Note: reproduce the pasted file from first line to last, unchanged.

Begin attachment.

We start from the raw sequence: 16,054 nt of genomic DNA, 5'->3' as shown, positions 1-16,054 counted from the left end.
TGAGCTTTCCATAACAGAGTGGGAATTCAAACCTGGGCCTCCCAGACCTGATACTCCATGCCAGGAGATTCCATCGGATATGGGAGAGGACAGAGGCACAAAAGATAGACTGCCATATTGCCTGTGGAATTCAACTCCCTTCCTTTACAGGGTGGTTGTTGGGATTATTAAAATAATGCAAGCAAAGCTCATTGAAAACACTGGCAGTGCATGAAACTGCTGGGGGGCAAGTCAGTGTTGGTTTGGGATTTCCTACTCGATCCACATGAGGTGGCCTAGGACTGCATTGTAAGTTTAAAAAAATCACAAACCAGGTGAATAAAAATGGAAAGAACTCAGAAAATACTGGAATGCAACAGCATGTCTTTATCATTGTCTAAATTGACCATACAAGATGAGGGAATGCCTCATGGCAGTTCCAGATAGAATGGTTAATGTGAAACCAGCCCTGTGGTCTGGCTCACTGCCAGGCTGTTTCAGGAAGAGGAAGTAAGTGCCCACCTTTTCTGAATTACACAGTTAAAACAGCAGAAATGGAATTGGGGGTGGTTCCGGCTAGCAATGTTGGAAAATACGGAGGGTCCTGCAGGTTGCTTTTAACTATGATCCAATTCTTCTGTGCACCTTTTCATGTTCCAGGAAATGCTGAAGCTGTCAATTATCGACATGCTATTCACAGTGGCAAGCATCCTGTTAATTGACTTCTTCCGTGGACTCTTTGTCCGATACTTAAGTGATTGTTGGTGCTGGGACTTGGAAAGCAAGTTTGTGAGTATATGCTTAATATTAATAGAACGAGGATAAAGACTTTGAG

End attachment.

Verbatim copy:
We start from the raw sequence: 16,054 nt of genomic DNA, 5'->3' as shown, positions 1-16,054 counted from the left end.
TGAGCTTTCCATAACAGAGTGGGAATTCAAACCTGGGCCTCCCAGACCTGATACTCCATGCCAGGAGATTCCATCGGATATGGGAGAGGACAGAGGCACAAAAGATAGACTGCCATATTGCCTGTGGAATTCAACTCCCTTCCTTTACAGGGTGGTTGTTGGGATTATTAAAATAATGCAAGCAAAGCTCATTGAAAACACTGGCAGTGCATGAAACTGCTGGGGGGCAAGTCAGTGTTGGTTTGGGATTTCCTACTCGATCCACATGAGGTGGCCTAGGACTGCATTGTAAGTTTAAAAAAATCACAAACCAGGTGAATAAAAATGGAAAGAACTCAGAAAATACTGGAATGCAACAGCATGTCTTTATCATTGTCTAAATTGACCATACAAGATGAGGGAATGCCTCATGGCAGTTCCAGATAGAATGGTTAATGTGAAACCAGCCCTGTGGTCTGGCTCACTGCCAGGCTGTTTCAGGAAGAGGAAGTAAGTGCCCACCTTTTCTGAATTACACAGTTAAAACAGCAGAAATGGAATTGGGGGTGGTTCCGGCTAGCAATGTTGGAAAATACGGAGGGTCCTGCAGGTTGCTTTTAACTATGATCCAATTCTTCTGTGCACCTTTTCATGTTCCAGGAAATGCTGAAGCTGTCAATTATCGACATGCTATTCACAGTGGCAAGCATCCTGTTAATTGACTTCTTCCGTGGACTCTTTGTCCGATACTTAAGTGATTGTTGGTGCTGGGACTTGGAAAGCAAGTTTGTGAGTATATGCTTAATATTAATAGAACGAGGATAAAGACTTTGAG